The Future of Technology

A random fact about myself is that I love facts. Love may even be an understatement.

Each day I receive a daily fact sent to my phone (side note: today’s fact was the United States has over 12,000 banks). I also keep a bookmark on omg-facts.com. Naturally, my obsession with facts caused me to stumble upon the following videos:

After viewing these videos, it made me question the future of my generation, and our use of technology.

For me, technology almost seems like second nature. I was about 5 years old when my dad asked me what I wanted my America Online Screenname to be while we were dining at Speedy Linguine. Now the thought of my life without technology seems almost impossible.

My parents (bless their souls) are almost completely unable to use technology. To their credit, they are getting better. However this improvement is only a result of numerous tutorials where I was forced to answer tedious question after question. My grandma does not even own a computer, and she is one of the only people I know who still uses the 1990’s style phone that looks like a cement brick with numbers.

This makes me wonder what technology will be available in the future. Will I struggle with staying up to date and understanding new technology?
I had this discussion with my dad, and he believes that I will fall behind the curve because the technology in the future will be too overwhelming. I think that since my generation basically came out of the womb with a laptop in hand, I will not struggle with innovations in technology. Since I already know the basics, I will not have to start from scratch like the baby-boomer generation. What do you think?

Facebook Birthdays

The month of April means one thing to me: birthday month. Since I tend to be a closet narcissist, I was thinking a lot about my birthday. Not because I would be another year older, but because I was thinking about who would be writing on my Facebook wall. How many notifications would I be bombarded with (maybe I am a not-so-closet narcissist…), and what skeletons from my closet would emerge with a “happy birthday” post on my wall after years of not speaking?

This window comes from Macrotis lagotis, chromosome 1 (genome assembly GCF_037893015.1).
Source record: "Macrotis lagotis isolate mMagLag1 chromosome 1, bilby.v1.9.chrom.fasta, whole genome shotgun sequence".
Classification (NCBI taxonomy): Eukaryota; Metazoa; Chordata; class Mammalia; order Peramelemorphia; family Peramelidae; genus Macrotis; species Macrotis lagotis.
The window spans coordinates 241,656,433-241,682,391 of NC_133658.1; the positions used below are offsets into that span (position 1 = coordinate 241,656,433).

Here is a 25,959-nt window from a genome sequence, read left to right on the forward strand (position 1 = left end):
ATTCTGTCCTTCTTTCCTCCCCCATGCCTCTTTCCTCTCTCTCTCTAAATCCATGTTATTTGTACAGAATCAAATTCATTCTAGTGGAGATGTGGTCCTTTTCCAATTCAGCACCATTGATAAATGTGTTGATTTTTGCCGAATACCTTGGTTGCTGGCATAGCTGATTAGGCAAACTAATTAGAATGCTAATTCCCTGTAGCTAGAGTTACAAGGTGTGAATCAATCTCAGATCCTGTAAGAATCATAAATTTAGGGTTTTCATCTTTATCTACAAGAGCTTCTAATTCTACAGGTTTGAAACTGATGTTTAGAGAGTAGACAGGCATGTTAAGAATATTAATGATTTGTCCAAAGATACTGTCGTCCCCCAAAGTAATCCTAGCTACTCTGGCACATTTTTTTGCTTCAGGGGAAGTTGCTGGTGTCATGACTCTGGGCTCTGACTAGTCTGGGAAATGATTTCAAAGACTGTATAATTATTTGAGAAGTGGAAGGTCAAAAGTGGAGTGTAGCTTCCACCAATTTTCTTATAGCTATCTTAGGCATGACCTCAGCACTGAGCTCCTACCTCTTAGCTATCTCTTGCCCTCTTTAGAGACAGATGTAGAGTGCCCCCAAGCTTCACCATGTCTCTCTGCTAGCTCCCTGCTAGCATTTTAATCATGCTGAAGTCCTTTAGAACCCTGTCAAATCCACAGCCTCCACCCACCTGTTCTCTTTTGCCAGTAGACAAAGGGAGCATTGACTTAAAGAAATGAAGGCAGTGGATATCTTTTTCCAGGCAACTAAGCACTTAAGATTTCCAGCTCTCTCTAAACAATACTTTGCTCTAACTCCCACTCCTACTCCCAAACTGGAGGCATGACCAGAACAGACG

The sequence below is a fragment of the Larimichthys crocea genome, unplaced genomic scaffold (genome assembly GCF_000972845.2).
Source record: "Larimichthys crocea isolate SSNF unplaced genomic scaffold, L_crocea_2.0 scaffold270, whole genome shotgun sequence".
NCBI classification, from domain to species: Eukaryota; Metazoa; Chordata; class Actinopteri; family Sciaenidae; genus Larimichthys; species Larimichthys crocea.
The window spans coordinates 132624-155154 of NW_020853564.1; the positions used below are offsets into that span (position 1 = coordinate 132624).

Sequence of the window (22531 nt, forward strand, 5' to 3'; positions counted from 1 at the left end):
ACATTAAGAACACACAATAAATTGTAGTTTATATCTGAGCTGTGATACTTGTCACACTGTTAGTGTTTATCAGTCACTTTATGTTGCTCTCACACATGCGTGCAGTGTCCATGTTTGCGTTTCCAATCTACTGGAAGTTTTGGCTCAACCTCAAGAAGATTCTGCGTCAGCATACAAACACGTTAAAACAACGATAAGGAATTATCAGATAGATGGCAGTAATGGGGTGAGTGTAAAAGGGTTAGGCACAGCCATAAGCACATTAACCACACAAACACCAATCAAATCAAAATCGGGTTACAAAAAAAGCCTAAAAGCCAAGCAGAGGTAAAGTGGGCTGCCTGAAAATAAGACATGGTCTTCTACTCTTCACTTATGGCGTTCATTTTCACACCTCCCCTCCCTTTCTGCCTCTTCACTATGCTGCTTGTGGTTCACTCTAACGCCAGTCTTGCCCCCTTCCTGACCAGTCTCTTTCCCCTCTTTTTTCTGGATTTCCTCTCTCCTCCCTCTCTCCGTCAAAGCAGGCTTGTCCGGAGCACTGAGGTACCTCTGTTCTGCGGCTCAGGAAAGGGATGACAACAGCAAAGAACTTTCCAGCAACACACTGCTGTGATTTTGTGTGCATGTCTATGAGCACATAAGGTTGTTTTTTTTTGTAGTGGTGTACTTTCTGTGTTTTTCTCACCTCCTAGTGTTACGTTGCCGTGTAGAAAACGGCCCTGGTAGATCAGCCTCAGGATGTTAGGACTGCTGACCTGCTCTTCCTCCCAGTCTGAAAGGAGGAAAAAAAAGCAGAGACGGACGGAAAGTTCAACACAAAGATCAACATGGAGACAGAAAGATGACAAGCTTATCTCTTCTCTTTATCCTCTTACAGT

This got me thinking…How has the idea of a birthday evolved with the advancement in social media?

Back in the day, I was a master at birthday perfection. I was known for always picking out the PERFECT present and I would never forget the special day of a close friend. I should have gotten trophies for the amount of times I dominated in Pin the Tail on the Donkey. I had all of my friend’s birthdays memorized and I never forgot one. I may be a closet narcissist, but I ultimately care most about my friends, and ensuring that they have the best day ever. Gift-giving is one of my favorite past times. The feeling that I get when I see a friend’s eyes light up with each tear of glittery paper is one the best feelings in the world.

Flash forward. These days I am horrible at birthdays. I can not even remember the last time I put on a party hat. Perhaps it is the fact that I am busier than I was in my younger years, but lately I have been blaming this bad habit on Facebook Birthday notifications.

Since the invention of Facebook Birthday notifications, I dismissed the fact that I need to remember the birthdays of my friends because Facebook always reminds me. I log in, look to the sidebar, see that 3 people have a birthday today, and send them the proper “Happy birthday _____ have a GREAT day!” etc, etc. Then I forget about it.

Facebook takes away the awkwardness out of forgetting someone’s birthday. But in my opinion, it also takes away the specialization and personal touch of birthday yesteryear. Due to Facebook birthday notifications, I noticed that I commonly forget to give the perfect gift (one of my BEST qualities) as a result of becoming too reliant on reminders. Out of nowhere, the birthday of a best friend pops up.  Since I am so accustomed to wishing happy birthday to mere Facebook acquaintances, I forget the more important birthdays of closer companions. The special feeling is lost.

Not everything about Facebook birthday notifications is bad. Lets be honest, the most important aspect about birthdays is recognizing that you are loved and remembering that others care about you. Getting a post from a person who I have not talked to recently and knowing they still care is heart-warming. It is great to reconnect with old friends. For me, it is so easy to forget about people who I do not see on a daily basis. One of the best parts about Facebook is catching up with them.

Yet overall, I noticed a change in the way that I treat birthdays as a result of dependence on social media. Maybe I am becoming more forgetful! I did find a gray hair…As for now, I will blame my reliance on birthday reminders.

What do you think?